By Barani Krishnan
Investing.com - After tumbling into a bear market just on Tuesday with no apparent redemption in sight, crude prices jumped as much as 4% in the latest session on hopes that vaccine development for the coronavirus could quickly bring the epidemic under control in China and restore oil demand in the world’s largest buyer.
Data showing a larger-than-expected weekly build in U.S. crude stockpiles also had little negative impact on leading oil benchmarks, which returned to above key support levels, with Brent trading higher than $55 per barrel and U.S. crude at well above $50.
Also largely forgotten seemed to be a technical meeting in Vienna held by the OPEC+ group of 23 oil-producing countries, who are trying to agree on more production cuts to staunch this week’s bust in oil prices.
“As financial markets are anticipatory, one can see how favorable news in relation to potential medical solutions, or indications that we have reached a turning point,” BNP Paribas (PA:BNPP) analyst Harry Tchilinguirian told the Reuters Global Oil Forum, referring to vaccine development efforts for the coronavirus.
Brent, the London-traded benchmark for crude oil, settled up $1.32, or 2.4%, at $55.77 per barrel. It hit a 13-month low of $53.87 on Tuesday.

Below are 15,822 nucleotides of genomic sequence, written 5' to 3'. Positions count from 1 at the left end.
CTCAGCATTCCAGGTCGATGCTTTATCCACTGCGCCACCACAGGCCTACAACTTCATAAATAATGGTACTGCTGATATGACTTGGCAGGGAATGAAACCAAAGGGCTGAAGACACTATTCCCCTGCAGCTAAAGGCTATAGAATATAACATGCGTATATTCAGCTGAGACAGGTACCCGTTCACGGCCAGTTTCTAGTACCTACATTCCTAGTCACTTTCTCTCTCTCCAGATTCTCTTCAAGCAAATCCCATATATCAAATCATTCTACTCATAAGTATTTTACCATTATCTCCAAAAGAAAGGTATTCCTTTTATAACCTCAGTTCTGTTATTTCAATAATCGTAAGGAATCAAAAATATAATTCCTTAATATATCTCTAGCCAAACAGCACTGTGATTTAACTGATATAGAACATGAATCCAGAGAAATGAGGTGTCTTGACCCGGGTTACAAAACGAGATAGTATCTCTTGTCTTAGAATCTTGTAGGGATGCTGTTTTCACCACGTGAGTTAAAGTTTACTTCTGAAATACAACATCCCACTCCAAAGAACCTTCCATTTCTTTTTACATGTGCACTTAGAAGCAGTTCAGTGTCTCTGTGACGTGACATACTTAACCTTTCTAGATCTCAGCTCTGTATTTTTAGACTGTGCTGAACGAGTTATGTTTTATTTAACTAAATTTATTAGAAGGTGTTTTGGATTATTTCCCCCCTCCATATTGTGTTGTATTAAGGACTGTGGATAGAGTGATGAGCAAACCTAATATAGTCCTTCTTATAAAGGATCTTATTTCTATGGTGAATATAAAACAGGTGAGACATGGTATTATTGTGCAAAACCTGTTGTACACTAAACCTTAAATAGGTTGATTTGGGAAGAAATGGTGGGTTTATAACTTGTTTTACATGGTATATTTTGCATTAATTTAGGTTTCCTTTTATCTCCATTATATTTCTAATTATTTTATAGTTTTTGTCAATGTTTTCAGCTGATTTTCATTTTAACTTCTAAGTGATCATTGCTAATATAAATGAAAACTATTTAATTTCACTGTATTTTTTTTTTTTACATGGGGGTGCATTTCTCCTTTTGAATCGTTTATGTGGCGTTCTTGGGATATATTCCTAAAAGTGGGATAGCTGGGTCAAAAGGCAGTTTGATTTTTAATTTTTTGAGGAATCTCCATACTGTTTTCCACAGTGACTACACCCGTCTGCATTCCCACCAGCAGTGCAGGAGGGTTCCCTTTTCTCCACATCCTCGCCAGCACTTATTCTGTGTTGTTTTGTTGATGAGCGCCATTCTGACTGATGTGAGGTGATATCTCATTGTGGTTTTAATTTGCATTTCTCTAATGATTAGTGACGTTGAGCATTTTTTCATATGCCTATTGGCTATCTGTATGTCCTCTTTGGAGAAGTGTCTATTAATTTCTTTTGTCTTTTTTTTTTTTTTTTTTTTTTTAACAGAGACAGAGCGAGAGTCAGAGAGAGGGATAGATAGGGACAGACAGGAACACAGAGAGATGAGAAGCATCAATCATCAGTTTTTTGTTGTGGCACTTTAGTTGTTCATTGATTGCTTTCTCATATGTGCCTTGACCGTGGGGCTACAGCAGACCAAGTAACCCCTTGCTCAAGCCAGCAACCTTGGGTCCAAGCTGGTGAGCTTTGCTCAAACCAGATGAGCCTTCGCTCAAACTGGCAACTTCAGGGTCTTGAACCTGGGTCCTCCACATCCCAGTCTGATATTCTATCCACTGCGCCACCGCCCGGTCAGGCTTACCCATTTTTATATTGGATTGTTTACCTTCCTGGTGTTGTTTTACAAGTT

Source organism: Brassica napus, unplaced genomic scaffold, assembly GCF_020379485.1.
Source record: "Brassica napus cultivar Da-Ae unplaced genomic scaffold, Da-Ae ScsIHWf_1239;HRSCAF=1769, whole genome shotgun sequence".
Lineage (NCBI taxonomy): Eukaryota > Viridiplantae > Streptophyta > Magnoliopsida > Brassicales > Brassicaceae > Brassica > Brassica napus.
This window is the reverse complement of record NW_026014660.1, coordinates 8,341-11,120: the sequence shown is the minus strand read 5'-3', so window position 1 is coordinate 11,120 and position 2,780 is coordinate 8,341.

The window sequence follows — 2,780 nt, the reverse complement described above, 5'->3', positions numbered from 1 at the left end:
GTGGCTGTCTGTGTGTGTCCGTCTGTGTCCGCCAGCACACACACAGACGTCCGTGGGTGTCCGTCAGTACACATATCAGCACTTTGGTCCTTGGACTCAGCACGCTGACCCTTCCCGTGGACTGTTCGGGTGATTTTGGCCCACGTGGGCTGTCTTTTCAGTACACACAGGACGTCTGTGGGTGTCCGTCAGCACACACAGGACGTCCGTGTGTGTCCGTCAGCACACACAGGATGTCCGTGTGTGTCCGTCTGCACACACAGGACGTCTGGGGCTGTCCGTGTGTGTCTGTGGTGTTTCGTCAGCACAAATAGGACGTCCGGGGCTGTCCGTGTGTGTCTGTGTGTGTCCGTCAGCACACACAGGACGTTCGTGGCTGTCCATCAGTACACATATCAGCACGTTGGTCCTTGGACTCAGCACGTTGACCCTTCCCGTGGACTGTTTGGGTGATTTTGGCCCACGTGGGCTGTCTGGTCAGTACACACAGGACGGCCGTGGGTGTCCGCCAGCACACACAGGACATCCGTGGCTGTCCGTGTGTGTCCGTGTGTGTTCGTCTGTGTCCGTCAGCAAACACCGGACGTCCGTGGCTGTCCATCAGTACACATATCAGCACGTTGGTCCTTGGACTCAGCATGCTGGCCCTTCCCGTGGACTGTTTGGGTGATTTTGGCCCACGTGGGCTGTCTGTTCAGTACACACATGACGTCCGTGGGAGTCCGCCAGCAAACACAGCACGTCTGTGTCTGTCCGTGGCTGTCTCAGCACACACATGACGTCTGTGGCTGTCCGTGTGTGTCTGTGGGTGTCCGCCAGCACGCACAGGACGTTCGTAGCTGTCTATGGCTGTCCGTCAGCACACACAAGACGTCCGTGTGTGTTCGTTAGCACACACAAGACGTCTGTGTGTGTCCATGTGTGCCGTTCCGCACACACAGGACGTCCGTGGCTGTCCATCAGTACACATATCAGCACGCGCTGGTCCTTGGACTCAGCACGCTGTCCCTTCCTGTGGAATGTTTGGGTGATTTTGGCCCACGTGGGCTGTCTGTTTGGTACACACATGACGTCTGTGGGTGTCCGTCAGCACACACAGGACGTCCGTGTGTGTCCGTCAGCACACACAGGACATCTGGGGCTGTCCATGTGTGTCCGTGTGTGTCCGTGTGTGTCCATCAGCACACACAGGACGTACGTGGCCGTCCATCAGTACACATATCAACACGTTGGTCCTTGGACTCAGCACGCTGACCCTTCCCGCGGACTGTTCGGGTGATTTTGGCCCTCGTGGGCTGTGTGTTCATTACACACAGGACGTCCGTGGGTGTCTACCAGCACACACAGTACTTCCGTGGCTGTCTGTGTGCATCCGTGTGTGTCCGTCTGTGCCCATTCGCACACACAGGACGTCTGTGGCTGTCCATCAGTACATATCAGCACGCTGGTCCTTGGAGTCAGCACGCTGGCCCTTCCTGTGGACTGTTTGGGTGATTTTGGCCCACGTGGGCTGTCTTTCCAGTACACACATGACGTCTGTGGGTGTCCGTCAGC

New York-traded West Texas Intermediate, U.S. crude benchmark, closed up $1.14, or 2.3%, at $50.75. WTI hit a 13-month low of $49.52 in the previous session.
Despite the rebound, both benchmarks were down more than 20% below their January peaks, effectively staying in a bear market for oil.
Brent was down 22% from its January peak of $71.75 a barrel, while its U.S. peer was at a 22% discount to last month’s high of $65.65.
Year to date, both were down about 16%.
China's Changjiang Daily newspaper reported on Tuesday that a team of researchers led by Zhejiang University Professor Li Lanjuan had found that drugs Abidol and Darunavir can inhibit the virus.
Separately, Sky News reported that a British scientist has made a significant breakthrough in the race for a vaccine by reducing part of the normal development time from two to three years to only 14 days.
Earlier on Wednesday, the U.S. Energy Information Administration reported that crude stockpiles in the country rose by 3.35 million barrels last week, almost offsetting last week’s 3.54 million drop. Analysts had called for a rise of 2.83 million barrels.Original Article